What a blissful atmosphere at Maths Jam Antwerp yesterday, full of respect, encouragement and acceptance. It’s an international monthly meet-up taking place every second to last Tuesday of the month, simultaneously at many locations in the world, three hours of maths fun! This was Simon’s first time. He solved two difficult geometry problems and showed some of his current work to the math enthusiasts who attended. Was hopping and giggling all the way home.
Simon and Neva make a 3D projection of a Hypertetrahedron – one of the regular solids in 4D – using straws. Simon looks up the formula for the center of the tetrahedron (radius of its circumscribed sphere) to measure the sides of the inside straws. To cut the exact length of the inside straws, he constructs a segment with the length of square root of six, divides it by 4 and multiplies the result by the original length of the straws.
Please also see our next and even cooler project – a 3D projection of a Hyperoctahedron:
The Hyperoctahedron came out to look very nice and four-dimensional. “It lands on the floor very nicely”, Simon says throwing it around – it is a very stable shape, made up of 16 tetrahedrons. Simon had to work out the centre of the triangle for this projection, which is easy to do for equilateral triangles.
The making of the Hyperoctahedron:
Measuring the center of the equilateral triangle:
Cutting the straws so that their length equals the distance between the vertex and the centre of the triangle:
The Hyperoctahedron is ready:
“I’m holding a four-dimensional shape in my hands!”
We are watching a Netflix series as Simon comes up to me and says: Mom, give me an odd number! I go, “All right, ahh, 13!” – He starts scribbling something in his sketch book. His Dad and I exchange meaningful glances, we know him too well not to pauze Netflix and wait patiently. Sometimes we try to say quietly, is this going to take long ’cause we are sort of in the middle of a movie here, but we know math goes first. “Look, I have Pythagorean Triples now!” Simon triumphs. “I simply square your number, then divide the result by two and the two numbers around that are the two missing numbers!.. Do you know how I see it? I basically imagine a grid, a 13 by 13 grid. ” (He starts drawing the grid). “Look and then it has 169 cells in it, and you try to divide it in two nearly identical grids, 84 and 85 cells in each… Hey Mom, do you know I can also make scaled Pythagorean Triples? ”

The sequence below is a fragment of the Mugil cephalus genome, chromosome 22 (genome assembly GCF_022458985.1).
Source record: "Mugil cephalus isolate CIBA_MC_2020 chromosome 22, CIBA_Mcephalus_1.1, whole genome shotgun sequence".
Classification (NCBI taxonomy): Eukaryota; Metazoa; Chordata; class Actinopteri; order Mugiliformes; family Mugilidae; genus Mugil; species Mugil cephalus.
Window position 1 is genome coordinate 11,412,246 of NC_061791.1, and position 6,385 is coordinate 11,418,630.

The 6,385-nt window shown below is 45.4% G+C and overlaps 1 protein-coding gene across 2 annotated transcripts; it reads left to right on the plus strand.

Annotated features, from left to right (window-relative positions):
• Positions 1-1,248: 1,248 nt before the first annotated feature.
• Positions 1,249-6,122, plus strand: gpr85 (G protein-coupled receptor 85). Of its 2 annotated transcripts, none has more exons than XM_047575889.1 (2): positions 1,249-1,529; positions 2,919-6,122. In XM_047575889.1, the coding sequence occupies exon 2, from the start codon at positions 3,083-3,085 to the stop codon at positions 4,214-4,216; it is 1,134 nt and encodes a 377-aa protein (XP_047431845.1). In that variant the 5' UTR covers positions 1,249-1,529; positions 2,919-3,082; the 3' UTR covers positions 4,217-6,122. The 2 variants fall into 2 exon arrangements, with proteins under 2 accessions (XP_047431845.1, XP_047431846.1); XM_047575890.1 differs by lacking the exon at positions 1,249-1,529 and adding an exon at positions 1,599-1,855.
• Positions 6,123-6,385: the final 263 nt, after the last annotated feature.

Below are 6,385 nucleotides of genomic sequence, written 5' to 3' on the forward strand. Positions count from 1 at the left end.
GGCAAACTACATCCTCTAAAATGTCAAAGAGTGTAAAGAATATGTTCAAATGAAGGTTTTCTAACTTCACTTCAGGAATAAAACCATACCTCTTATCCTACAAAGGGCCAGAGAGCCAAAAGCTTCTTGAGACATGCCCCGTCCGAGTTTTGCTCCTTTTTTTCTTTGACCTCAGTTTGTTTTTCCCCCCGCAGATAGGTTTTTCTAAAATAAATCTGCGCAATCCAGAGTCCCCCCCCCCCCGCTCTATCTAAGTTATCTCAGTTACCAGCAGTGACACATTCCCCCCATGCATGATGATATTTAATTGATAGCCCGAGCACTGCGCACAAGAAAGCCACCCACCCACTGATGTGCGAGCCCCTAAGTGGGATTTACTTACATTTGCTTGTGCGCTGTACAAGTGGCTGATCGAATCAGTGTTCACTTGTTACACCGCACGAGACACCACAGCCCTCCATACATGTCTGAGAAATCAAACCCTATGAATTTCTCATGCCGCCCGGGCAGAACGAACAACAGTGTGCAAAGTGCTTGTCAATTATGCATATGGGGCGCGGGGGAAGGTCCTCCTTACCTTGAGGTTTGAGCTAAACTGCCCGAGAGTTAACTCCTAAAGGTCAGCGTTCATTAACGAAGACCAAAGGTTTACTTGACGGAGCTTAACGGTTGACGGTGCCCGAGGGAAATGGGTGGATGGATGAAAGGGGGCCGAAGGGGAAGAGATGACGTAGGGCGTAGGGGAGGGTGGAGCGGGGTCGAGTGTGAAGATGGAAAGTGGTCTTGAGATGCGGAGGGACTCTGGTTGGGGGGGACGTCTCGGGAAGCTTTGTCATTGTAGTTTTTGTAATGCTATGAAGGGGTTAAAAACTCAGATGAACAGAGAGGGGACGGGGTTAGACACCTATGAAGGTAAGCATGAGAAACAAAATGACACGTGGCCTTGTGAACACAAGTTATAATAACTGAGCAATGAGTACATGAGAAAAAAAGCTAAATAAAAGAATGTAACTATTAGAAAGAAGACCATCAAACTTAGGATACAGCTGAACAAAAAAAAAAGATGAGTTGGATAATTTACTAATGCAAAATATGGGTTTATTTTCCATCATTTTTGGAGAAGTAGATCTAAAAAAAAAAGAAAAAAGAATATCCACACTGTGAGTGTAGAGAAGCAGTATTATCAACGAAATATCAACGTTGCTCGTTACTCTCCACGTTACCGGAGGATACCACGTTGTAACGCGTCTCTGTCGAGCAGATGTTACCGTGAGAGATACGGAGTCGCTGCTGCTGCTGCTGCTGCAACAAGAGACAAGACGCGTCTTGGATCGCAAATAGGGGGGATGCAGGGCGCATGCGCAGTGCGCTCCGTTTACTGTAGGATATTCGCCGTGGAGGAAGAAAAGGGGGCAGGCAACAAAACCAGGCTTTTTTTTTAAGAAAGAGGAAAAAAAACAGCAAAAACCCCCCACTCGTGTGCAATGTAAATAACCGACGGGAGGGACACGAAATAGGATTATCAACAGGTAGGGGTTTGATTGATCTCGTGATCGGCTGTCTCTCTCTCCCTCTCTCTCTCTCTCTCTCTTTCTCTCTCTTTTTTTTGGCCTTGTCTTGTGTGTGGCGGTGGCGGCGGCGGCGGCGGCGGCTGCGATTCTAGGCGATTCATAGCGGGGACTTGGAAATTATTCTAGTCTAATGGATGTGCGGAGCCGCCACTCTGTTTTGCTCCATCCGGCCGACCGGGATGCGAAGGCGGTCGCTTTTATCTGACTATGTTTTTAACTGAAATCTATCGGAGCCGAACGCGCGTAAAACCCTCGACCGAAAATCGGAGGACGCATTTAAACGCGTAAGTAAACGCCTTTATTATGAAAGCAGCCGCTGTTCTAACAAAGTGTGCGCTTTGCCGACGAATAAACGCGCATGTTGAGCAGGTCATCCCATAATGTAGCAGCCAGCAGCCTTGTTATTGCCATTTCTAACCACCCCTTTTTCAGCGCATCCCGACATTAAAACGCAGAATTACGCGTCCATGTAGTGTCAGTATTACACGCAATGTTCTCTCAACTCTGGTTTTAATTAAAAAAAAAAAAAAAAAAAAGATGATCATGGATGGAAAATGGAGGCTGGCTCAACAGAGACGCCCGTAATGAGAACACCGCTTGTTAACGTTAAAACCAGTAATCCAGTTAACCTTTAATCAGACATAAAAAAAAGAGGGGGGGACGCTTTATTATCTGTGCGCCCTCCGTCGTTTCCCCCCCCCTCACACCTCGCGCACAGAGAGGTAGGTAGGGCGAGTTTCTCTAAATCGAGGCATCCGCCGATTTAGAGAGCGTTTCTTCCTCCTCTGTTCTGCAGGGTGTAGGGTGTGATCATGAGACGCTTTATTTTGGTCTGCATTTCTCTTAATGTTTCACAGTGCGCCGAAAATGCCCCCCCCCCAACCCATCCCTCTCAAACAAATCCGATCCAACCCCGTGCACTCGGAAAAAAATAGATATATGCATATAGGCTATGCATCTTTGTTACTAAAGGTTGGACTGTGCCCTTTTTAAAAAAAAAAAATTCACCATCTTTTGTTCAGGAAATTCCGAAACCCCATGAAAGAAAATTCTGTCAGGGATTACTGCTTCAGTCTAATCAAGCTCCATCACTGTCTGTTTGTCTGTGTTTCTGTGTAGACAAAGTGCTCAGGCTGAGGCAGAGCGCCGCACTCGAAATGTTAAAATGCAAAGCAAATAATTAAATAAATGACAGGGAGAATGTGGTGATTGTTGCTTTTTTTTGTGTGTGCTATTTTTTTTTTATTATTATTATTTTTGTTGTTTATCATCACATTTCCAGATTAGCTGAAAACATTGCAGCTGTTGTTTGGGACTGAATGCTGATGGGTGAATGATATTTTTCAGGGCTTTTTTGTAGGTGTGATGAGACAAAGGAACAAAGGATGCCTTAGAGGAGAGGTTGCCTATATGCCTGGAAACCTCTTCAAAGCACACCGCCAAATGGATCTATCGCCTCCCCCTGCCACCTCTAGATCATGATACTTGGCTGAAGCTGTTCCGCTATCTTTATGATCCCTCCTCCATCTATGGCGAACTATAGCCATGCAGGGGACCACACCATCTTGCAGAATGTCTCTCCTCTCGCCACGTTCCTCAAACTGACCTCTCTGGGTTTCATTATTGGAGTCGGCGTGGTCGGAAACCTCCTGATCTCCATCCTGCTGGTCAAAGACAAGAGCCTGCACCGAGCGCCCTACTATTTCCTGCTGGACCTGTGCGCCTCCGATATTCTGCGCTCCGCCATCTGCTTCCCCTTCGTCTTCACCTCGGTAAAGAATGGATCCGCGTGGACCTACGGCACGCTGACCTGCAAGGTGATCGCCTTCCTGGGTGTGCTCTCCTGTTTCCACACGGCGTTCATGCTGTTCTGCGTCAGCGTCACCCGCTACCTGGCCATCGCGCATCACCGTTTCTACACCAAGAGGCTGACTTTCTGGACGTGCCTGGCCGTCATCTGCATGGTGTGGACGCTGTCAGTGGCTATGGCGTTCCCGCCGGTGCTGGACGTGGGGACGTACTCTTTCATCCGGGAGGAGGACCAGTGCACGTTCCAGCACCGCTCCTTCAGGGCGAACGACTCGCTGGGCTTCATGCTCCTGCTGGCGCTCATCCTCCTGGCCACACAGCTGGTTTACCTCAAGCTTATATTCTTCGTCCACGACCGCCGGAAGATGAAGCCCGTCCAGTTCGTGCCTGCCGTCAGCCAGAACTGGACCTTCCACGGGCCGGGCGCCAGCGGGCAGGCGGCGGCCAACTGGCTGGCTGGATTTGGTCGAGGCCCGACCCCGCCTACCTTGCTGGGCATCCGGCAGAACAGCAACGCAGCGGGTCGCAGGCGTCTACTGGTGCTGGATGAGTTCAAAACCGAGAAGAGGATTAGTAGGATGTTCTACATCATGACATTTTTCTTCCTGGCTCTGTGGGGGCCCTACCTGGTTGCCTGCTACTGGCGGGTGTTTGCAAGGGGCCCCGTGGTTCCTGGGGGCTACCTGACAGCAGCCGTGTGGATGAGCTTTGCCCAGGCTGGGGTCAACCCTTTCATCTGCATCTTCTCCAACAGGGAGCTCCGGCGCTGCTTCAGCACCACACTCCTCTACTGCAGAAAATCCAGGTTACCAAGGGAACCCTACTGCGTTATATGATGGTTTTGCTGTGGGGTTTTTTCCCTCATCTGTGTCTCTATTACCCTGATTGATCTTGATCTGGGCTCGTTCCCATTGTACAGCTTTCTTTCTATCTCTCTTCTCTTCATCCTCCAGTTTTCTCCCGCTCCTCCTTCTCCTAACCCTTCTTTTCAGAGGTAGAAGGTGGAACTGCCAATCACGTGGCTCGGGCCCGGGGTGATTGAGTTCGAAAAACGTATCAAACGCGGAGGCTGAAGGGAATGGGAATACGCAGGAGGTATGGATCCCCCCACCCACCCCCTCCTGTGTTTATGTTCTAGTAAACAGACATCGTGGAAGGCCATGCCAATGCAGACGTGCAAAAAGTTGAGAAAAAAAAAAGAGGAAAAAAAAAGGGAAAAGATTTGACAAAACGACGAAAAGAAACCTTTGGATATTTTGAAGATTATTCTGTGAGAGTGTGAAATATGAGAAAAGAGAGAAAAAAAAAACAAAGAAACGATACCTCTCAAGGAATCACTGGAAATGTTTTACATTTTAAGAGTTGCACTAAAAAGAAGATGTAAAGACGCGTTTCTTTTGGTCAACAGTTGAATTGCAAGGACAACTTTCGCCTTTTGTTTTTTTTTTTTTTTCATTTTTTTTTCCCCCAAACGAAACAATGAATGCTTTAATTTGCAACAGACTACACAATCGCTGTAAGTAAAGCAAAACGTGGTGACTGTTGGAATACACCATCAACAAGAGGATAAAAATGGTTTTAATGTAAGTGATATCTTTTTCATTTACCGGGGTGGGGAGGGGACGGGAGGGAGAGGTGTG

Simon’s little textbook on how to bisect and “n-sect” a line, that he wrote himself:
Simon shows how to draw a segment that is Phi times longer than a unit segment. He learned from a video by James Grime how to draw the square root of 5, and worked out the rest on his own.
Simon proving that the three angles below add up to 90 degrees:
Just look at those precious mathematical jewels!
And just think of all the tricks you can come up with!
Simon’s favourite trick, something he learned from Matt Parker, is quickly calculating the sum of all the faces he can’t see (the faces of the dice that stack on top of one another):
The thing is that two opposite faces on every die always sum up to the number of faces plus one (21 in the case below, as an icosahedron has 20 faces):
And 13 on the next picture, because a dodecahedron has 12 faces. To say the sum of the faces you can’t see you simply calculate n (number of faces) + 1 and multiply that by the number of dice, minus the top face.
Simon trying to get three dots in one line. Inspired by a Numberphile video.